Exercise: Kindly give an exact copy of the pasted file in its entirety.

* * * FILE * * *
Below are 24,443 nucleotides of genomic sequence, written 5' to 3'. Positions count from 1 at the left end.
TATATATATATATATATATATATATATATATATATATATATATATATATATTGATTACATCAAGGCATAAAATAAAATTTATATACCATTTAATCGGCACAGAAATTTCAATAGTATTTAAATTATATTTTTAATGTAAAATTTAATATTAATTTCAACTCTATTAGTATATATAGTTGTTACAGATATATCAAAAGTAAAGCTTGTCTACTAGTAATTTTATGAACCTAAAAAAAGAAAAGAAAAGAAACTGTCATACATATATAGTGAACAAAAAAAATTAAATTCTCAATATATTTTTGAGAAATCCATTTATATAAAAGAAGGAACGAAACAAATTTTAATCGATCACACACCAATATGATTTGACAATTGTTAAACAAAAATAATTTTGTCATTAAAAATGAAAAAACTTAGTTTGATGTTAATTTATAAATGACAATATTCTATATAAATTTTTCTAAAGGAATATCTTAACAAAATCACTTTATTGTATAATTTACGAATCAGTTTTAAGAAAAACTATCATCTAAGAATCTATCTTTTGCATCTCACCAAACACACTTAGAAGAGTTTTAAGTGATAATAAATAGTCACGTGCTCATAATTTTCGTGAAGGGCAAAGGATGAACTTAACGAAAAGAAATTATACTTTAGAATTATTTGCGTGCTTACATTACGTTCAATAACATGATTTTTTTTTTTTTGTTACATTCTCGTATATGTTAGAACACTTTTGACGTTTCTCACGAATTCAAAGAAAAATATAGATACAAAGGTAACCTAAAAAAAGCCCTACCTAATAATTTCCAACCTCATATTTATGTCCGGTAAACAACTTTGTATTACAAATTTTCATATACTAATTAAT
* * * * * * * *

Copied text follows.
Below are 24,443 nucleotides of genomic sequence, written 5' to 3'. Positions count from 1 at the left end.
TATATATATATATATATATATATATATATATATATATATATATATATATATTGATTACATCAAGGCATAAAATAAAATTTATATACCATTTAATCGGCACAGAAATTTCAATAGTATTTAAATTATATTTTTAATGTAAAATTTAATATTAATTTCAACTCTATTAGTATATATAGTTGTTACAGATATATCAAAAGTAAAGCTTGTCTACTAGTAATTTTATGAACCTAAAAAAAGAAAAGAAAAGAAACTGTCATACATATATAGTGAACAAAAAAAATTAAATTCTCAATATATTTTTGAGAAATCCATTTATATAAAAGAAGGAACGAAACAAATTTTAATCGATCACACACCAATATGATTTGACAATTGTTAAACAAAAATAATTTTGTCATTAAAAATGAAAAAACTTAGTTTGATGTTAATTTATAAATGACAATATTCTATATAAATTTTTCTAAAGGAATATCTTAACAAAATCACTTTATTGTATAATTTACGAATCAGTTTTAAGAAAAACTATCATCTAAGAATCTATCTTTTGCATCTCACCAAACACACTTAGAAGAGTTTTAAGTGATAATAAATAGTCACGTGCTCATAATTTTCGTGAAGGGCAAAGGATGAACTTAACGAAAAGAAATTATACTTTAGAATTATTTGCGTGCTTACATTACGTTCAATAACATGATTTTTTTTTTTTTGTTACATTCTCGTATATGTTAGAACACTTTTGACGTTTCTCACGAATTCAAAGAAAAATATAGATACAAAGGTAACCTAAAAAAAGCCCTACCTAATAATTTCCAACCTCATATTTATGTCCGGTAAACAACTTTGTATTACAAATTTTCATATACTAATTAAT